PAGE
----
Did you think your days of eating those beautiful artisan breads you see in a bakery were over now that you’re eating gluten-free bread? The bread with the pattern of … more
Did you think your days of eating those beautiful artisan breads you see in a bakery were over now that you’re eating gluten-free bread? The bread with the pattern of concentric circles etched into them—in all shapes & sizes? No way! We may not be able to order that right over the counter at the bakery down the street. But we can still have the very best gluten-free bread that you can serve to everyone – gluten-free and non-gluten-free alike.
All you need is one of these. It’s called a Brotform or Banetton, and they’re even sold through Amazon. Its purpose is to support a large loaf of bread as it proofs while still allowing air to circulate all around the dough. I got mine at a local cooking supply store, but this fancy little site has a few sizes (but the baskets are way more expensive).
Then – there’s this down-and-dirty site for a shop in Philly that I am now dying to visit and discretely touch everything in the store, just a little bit. They have tons of shapes and sizes, and I want them all all all.
Just look at that beautiful gluten-free bread.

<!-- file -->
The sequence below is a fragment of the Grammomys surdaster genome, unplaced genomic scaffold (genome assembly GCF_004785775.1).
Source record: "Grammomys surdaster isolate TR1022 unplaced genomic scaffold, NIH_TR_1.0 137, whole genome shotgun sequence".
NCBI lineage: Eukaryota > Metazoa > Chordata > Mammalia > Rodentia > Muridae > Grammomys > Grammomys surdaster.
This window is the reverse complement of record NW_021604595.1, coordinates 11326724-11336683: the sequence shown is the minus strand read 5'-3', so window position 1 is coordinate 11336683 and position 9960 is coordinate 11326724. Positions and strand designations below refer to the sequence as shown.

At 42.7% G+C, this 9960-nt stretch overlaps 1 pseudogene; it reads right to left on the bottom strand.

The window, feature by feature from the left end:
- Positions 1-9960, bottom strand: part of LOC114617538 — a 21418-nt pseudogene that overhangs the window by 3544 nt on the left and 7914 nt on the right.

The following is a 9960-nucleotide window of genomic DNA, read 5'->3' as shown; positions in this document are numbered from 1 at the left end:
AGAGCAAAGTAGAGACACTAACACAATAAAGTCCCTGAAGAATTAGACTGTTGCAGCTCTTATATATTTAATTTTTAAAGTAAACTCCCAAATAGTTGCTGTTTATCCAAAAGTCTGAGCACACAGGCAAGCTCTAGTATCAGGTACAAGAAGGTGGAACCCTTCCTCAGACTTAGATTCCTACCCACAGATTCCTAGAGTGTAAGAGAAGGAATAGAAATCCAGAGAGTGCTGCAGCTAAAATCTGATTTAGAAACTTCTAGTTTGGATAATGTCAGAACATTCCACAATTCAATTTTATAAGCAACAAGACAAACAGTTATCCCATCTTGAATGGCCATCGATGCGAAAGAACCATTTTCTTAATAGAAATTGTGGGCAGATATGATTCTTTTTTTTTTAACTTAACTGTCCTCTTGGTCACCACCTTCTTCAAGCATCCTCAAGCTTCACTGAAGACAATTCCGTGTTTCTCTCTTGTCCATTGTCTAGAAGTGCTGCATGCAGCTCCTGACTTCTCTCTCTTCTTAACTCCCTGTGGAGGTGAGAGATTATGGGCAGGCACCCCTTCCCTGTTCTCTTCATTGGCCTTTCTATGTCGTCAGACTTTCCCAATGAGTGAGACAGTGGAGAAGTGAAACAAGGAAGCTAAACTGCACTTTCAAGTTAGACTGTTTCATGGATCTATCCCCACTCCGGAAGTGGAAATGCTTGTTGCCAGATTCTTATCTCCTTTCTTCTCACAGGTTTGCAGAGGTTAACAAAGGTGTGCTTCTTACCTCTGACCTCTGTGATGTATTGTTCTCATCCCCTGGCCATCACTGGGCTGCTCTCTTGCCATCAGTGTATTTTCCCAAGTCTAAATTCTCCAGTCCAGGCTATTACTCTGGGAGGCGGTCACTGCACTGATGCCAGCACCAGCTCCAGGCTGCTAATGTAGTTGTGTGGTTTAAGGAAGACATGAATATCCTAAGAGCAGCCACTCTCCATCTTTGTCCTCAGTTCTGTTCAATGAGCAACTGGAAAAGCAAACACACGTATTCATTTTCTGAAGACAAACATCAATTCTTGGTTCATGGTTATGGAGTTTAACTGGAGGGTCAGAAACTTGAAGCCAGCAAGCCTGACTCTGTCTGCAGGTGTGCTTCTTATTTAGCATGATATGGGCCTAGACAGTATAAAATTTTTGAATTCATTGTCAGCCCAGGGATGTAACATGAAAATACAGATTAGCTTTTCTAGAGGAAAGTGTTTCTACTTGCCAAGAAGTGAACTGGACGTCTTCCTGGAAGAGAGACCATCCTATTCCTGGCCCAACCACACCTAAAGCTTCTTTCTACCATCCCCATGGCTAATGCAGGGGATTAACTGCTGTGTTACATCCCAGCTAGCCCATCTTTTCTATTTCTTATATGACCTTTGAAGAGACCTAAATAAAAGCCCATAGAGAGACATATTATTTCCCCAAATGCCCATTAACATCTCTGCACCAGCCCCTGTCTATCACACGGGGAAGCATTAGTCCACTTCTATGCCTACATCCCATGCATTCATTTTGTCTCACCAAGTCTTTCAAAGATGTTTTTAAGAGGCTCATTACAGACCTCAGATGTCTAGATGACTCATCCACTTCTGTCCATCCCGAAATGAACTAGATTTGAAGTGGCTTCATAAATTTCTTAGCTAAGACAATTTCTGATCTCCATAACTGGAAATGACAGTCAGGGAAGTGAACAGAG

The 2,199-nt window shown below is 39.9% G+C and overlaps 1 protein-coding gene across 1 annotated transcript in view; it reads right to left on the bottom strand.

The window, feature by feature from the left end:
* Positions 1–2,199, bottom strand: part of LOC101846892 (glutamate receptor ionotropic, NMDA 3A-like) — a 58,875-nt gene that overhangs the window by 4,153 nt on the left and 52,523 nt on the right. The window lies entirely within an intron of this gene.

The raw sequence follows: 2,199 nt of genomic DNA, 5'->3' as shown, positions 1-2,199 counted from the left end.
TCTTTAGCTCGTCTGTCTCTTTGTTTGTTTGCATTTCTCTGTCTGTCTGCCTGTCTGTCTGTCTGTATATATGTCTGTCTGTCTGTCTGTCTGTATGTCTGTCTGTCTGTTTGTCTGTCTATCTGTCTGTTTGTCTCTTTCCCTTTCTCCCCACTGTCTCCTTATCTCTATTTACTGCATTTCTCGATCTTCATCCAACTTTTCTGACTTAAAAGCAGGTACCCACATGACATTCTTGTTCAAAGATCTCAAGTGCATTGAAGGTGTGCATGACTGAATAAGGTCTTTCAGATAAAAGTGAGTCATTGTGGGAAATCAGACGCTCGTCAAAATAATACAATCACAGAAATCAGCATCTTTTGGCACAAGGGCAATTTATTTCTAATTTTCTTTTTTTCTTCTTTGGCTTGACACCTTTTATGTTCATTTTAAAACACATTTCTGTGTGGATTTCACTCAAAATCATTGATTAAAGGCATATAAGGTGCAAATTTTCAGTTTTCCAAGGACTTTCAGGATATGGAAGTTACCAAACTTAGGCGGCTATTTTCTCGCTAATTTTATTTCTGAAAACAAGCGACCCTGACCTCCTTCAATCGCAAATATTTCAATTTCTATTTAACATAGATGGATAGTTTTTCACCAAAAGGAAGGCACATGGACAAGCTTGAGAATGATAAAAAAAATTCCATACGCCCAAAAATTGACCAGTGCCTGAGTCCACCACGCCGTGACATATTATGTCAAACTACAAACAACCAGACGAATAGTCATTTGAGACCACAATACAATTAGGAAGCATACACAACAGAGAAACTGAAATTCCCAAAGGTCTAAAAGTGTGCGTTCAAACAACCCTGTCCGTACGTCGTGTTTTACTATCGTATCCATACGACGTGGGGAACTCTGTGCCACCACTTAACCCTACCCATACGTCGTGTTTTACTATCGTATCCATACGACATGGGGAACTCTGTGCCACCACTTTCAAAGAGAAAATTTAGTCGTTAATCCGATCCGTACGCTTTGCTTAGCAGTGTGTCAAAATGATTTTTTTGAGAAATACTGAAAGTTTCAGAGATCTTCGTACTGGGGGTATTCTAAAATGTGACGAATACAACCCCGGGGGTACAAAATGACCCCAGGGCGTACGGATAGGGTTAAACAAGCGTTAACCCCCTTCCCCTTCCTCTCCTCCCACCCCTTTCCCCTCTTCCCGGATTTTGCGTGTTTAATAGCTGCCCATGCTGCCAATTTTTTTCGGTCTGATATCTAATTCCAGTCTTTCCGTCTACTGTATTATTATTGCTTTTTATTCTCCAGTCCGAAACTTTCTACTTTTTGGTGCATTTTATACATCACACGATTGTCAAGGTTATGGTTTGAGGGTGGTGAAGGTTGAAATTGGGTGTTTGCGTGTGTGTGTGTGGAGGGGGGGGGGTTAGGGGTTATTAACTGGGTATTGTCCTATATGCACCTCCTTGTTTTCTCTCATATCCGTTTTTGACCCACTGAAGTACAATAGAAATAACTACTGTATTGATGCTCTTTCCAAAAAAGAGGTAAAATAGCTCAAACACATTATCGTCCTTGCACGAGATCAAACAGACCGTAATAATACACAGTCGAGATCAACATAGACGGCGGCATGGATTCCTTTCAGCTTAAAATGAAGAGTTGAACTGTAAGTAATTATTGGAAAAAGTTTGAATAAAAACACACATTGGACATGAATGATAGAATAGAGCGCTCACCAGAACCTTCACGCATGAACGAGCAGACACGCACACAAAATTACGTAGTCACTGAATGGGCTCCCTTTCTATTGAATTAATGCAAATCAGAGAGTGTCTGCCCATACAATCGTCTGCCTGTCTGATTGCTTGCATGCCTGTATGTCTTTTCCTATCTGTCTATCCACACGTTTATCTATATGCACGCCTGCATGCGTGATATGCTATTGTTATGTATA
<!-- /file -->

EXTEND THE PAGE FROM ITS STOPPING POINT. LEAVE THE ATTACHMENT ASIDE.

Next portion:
Simply dust the basket liberally with either an all-purpose gluten-free flour, or, better yet, plain gluten-free rice flour.
I used the recipe for Japanese Milk Bread, since it’s truly one of my favorite breads in this world thankyouverymuch. And rather than dividing it into individual portions and shaping them separately, I kept it as a single piece of dough and dusted the outside with flour. Then, I shaped into a flat round with floured hands, and placed it inside the prepared basket.
Do you see how high the bread rose? Amazing. Generally, since gluten-free flours are heavier than conventional flours, I don’t expect my yeast dough to double in size. But this? This did. All that air circulating around the entire loaf went to town on my dough.
Just carefully turn out the dough onto a parchment-lined baking sheet, and admire your handiwork. Look at that pattern!
This time, rather than a water roux, or Tangzhong, I used a biga, which is a prefermented sponge used in Italian bread baking. This biga is one I adapted from The Bread Bible, by Rose Levy Beranbaum.
I used 70 grams (1/2 cup) all-purpose gluten-free flour (a blend already containing xanthan gum, like Better Batter), 1/8 teaspoon instant yeast, and 70 grams (2 1/2 ounces) room-temperature water. Place the ingredients in a small bowl, stir together with a wooden (or other nonreactive) spoon until the mixture comes together, cover and let rise at room temperature for at least 6 and as many as 12 hours. It should have at least doubled in volume. Then use the entire biga (about 150 grams) in my recipe for Japanese Milk Bread in place of the water roux.
I can’t believe I assumed, for years, that baking bread with a proofing basket, making a beautiful pattern like this, wasn’t for the team. The gluten-free team.
Never say never. And don’t try to tell me “can’t”!